Academic journal article Journal of Electronic Commerce Research

How to Exploit the User Base for Online Products: A Product Integration Perspective

Academic journal article Journal of Electronic Commerce Research

How to Exploit the User Base for Online Products: A Product Integration Perspective

Article excerpt

ABSTRACT

When online vendors have gained a strong user base through a flagship product, the basic principles of competitive strategy dictate that they seek to extend their product lines. Taking advantage of existing traffic to introduce a new product presents a critical opportunity for these vendors. Since users increasingly emphasize cross-product integration, the integration of newly extended products with a flagship product is important in exploiting the user base. In contrast to the proliferation of cross-product integration worldwide, little is known about relationships between product integration and cognitive, behavioral, and decision measures of users. Drawing on the literature in learning efficacy and value transference, we assessed and compared the effects of three product integration formats currently used online (value-added integration, add-on module integration, and data-interface integration) on consumers' intention to use an extended product in a scenario-based experiment. The findings suggest that value-added integration is associated with higher levels of perceived diagnosticity and perceived entitativity than data-interface and add-on module integration. Perceived diagnosticity and perceived entitativity, in turn, have a significant effect on consumers' intention to use the extended product. This study contributes to both research and practice by advancing the overall understanding of how to exploit the online user base, as well as by providing important insights into online product design and promotion.

Keywords: User Base, Product Design, Product Integration, Product Understanding, Entitativity

1. Introduction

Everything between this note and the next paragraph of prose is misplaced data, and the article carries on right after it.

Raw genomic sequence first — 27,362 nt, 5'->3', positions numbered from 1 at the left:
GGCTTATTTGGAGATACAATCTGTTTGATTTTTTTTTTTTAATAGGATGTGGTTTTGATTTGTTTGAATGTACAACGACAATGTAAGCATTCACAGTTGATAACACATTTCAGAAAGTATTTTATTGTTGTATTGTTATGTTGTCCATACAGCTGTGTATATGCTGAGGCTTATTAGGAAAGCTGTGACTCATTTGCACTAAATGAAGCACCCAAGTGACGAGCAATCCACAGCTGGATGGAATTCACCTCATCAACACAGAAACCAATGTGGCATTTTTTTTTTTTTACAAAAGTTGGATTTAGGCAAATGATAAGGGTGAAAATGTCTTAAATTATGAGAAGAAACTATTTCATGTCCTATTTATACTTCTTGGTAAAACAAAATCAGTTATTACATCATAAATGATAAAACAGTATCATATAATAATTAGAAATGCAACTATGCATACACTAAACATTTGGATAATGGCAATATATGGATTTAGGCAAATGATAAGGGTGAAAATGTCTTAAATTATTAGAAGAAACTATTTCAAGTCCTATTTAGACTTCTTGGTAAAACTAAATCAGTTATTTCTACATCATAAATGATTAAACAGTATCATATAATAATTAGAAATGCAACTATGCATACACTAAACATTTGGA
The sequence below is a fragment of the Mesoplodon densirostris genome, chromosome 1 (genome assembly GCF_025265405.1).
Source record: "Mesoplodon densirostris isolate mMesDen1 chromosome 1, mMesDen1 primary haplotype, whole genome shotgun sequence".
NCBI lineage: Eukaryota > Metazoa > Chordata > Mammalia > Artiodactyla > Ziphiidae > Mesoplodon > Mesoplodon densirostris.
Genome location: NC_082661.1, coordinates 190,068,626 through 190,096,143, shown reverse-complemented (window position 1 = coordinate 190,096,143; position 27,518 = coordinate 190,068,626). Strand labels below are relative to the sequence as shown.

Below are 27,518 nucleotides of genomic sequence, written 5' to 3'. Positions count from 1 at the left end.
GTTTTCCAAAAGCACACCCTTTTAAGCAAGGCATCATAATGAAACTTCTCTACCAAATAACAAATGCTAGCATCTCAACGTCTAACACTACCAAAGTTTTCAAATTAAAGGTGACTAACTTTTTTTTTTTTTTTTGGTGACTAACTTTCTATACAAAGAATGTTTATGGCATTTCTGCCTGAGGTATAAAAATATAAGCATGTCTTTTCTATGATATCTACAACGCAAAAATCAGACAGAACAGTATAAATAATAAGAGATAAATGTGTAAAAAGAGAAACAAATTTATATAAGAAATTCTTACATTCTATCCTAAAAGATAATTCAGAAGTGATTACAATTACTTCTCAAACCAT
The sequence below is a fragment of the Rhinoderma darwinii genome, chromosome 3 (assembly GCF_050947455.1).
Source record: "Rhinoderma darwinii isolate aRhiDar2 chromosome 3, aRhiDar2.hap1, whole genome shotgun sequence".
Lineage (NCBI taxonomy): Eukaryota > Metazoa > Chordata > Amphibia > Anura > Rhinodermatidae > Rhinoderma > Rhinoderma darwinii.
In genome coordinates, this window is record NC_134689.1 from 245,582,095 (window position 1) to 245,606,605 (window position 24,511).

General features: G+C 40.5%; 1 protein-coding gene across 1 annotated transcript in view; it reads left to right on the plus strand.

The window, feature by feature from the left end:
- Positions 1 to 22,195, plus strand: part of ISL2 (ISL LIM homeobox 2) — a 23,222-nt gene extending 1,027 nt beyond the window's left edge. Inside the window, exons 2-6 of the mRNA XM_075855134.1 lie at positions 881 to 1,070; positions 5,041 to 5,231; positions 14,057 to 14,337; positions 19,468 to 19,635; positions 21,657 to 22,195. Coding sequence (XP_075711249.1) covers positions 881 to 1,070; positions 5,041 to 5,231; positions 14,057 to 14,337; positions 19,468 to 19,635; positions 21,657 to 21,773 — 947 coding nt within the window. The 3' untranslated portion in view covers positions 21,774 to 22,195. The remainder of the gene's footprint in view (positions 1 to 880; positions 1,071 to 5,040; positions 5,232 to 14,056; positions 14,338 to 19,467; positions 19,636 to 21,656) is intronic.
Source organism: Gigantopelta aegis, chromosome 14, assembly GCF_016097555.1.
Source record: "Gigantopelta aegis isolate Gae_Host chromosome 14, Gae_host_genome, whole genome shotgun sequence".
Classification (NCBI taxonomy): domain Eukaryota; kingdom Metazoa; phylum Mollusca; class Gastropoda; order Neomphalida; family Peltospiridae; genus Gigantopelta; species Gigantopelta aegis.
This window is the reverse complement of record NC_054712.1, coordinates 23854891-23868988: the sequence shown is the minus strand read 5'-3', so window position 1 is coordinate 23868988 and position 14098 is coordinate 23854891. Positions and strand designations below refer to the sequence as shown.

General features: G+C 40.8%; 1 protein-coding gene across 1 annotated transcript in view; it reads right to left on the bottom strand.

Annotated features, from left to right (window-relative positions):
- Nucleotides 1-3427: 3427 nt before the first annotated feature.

The key asset and indicator of the success of an online product is its user base [McIntyre & Subramaniam 2009]. Once online vendors have gained a strong user base through a flagship product, the basic principles of competitive strategy dictate that they seek to leverage into adjacent product spaces, exploiting the key assets that give them a unique ability to explore the potential of existing consumers in those spaces [Shapiro & Varian 1999; Verhoef et al. 2007; Zhu & Iansiti 2012]. For example, after having great success in the search engine market, Google launched email (Gmail), instant messenger (GTalk), and electronic payment (Google Checkout) services. After the success of its web portal, Yahoo launched an online instant messenger service (Yahoo messenger) to extend its product lines.

Undoubtedly, after launching such new products, online vendors try to induce the large number of users of their flagship products to use their newly extended products. However, due to the low entry barriers and easy imitation of product offerings, online merchants are challenged in new markets by other vendors' intense competition and struggle to extend their leadership from one market to the other [Zhang et al. 2011]. For example, as a late entrant, Gmail was challenged by the existing email service vendor, Yahoo, and failed to dominate the email service markets. Similar incidents occurred with Yahoo messenger in the competition with MSN in the instant messenger market. Given this growth in competition, taking advantage of existing traffic to introduce a new product presents a critical opportunity for firms.

Online product integration is defined as the assembling of different online products together to facilitate data sharing (such as information about a user profile or preference settings) to enhance the overall value to end users through products' mutual cooperation [Nambisan 2002; Sengupta 1998]. Since users are increasingly emphasizing cross-product integration, the integration of new products with focal products is important in leveraging the user base. As an important method of traffic sharing, online product integration has become more of a strategic necessity than a source of market advantage [Iansiti 1995; Cusumano & Yoffie 1998]. The present study poses the following questions that have thus far received little theoretical and empirical attention: (1) To what extent does online product integration influence users' intention toward the newly extended product? …

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